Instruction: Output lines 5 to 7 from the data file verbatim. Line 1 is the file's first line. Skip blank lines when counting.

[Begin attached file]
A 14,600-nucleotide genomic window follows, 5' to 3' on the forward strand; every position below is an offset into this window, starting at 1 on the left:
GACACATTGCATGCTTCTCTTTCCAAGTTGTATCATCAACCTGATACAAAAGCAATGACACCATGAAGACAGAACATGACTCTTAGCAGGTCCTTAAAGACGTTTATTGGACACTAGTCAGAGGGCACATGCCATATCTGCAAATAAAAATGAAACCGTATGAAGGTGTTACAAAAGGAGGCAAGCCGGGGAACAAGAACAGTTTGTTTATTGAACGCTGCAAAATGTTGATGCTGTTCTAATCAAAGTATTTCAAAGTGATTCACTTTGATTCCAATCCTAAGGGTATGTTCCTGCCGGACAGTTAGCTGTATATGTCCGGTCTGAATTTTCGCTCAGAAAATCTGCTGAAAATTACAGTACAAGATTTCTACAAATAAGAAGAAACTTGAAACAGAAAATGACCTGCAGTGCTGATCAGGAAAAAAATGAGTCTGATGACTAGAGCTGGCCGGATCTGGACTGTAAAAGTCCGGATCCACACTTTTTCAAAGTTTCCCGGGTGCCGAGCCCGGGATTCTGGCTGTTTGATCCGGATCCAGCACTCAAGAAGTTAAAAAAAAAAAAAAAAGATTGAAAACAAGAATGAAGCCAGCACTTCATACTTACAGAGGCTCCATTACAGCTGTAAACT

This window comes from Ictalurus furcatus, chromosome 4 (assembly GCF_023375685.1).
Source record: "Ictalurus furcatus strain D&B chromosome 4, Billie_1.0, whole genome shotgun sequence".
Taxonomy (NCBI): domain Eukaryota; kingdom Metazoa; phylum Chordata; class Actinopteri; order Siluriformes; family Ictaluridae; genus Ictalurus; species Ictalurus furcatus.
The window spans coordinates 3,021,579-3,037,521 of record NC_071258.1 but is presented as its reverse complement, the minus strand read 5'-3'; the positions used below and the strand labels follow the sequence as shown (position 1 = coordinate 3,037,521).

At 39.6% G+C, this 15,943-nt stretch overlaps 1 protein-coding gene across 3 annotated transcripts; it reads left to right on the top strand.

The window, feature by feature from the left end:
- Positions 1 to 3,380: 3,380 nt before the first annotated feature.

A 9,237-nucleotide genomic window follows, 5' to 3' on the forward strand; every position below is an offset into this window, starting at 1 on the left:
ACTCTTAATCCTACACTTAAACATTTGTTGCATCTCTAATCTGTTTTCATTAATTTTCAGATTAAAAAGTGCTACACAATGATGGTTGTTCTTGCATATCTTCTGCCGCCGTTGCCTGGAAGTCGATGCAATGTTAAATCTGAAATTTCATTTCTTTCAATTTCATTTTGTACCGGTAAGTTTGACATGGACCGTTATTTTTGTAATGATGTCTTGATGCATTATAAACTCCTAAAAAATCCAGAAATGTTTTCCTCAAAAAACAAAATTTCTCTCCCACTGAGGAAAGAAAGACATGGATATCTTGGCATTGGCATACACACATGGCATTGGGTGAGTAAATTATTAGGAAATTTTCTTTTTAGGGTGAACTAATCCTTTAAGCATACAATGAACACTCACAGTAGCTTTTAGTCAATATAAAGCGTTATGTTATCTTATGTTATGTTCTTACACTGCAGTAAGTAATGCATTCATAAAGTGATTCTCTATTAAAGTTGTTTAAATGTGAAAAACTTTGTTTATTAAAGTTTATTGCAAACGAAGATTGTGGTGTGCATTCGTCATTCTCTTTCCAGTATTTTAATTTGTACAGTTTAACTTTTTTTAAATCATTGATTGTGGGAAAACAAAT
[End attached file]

Taxonomy (NCBI): domain Eukaryota; kingdom Metazoa; phylum Chordata; class Actinopteri; order Siluriformes; family Ictaluridae; genus Ictalurus; species Ictalurus furcatus.
The window spans coordinates 3,021,579-3,037,521 of record NC_071258.1 but is presented as its reverse complement, the minus strand read 5'-3'; the positions used below and the strand labels follow the sequence as shown (position 1 = coordinate 3,037,521).

At 39.6% G+C, this 15,943-nt stretch overlaps 1 protein-coding gene across 3 annotated transcripts; it reads left to right on the top strand.